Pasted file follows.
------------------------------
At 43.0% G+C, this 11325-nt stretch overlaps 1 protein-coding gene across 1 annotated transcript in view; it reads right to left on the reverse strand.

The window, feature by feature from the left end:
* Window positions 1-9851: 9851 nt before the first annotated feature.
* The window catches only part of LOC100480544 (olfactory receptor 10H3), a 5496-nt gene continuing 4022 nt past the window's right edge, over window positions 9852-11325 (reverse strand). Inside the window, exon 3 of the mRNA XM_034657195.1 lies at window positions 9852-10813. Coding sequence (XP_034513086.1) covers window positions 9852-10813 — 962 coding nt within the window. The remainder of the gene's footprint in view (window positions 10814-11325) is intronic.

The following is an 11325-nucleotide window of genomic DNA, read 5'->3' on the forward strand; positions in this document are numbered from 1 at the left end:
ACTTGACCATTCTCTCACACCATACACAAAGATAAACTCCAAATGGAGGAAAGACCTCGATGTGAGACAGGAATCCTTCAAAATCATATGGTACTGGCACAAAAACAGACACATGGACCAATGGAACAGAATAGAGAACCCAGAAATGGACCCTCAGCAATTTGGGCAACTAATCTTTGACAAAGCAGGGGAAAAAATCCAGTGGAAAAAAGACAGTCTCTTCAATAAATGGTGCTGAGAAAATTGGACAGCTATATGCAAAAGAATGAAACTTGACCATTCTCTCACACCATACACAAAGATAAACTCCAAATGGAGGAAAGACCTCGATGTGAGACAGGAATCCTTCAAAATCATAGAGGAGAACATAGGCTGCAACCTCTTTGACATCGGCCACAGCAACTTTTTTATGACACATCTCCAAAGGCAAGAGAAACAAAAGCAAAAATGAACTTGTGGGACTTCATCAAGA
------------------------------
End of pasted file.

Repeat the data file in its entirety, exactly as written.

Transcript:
At 43.0% G+C, this 11325-nt stretch overlaps 1 protein-coding gene across 1 annotated transcript in view; it reads right to left on the reverse strand.

The window, feature by feature from the left end:
* Window positions 1-9851: 9851 nt before the first annotated feature.
* The window catches only part of LOC100480544 (olfactory receptor 10H3), a 5496-nt gene continuing 4022 nt past the window's right edge, over window positions 9852-11325 (reverse strand). Inside the window, exon 3 of the mRNA XM_034657195.1 lies at window positions 9852-10813. Coding sequence (XP_034513086.1) covers window positions 9852-10813 — 962 coding nt within the window. The remainder of the gene's footprint in view (window positions 10814-11325) is intronic.

The following is an 11325-nucleotide window of genomic DNA, read 5'->3' on the forward strand; positions in this document are numbered from 1 at the left end:
ACTTGACCATTCTCTCACACCATACACAAAGATAAACTCCAAATGGAGGAAAGACCTCGATGTGAGACAGGAATCCTTCAAAATCATATGGTACTGGCACAAAAACAGACACATGGACCAATGGAACAGAATAGAGAACCCAGAAATGGACCCTCAGCAATTTGGGCAACTAATCTTTGACAAAGCAGGGGAAAAAATCCAGTGGAAAAAAGACAGTCTCTTCAATAAATGGTGCTGAGAAAATTGGACAGCTATATGCAAAAGAATGAAACTTGACCATTCTCTCACACCATACACAAAGATAAACTCCAAATGGAGGAAAGACCTCGATGTGAGACAGGAATCCTTCAAAATCATAGAGGAGAACATAGGCTGCAACCTCTTTGACATCGGCCACAGCAACTTTTTTATGACACATCTCCAAAGGCAAGAGAAACAAAAGCAAAAATGAACTTGTGGGACTTCATCAAGA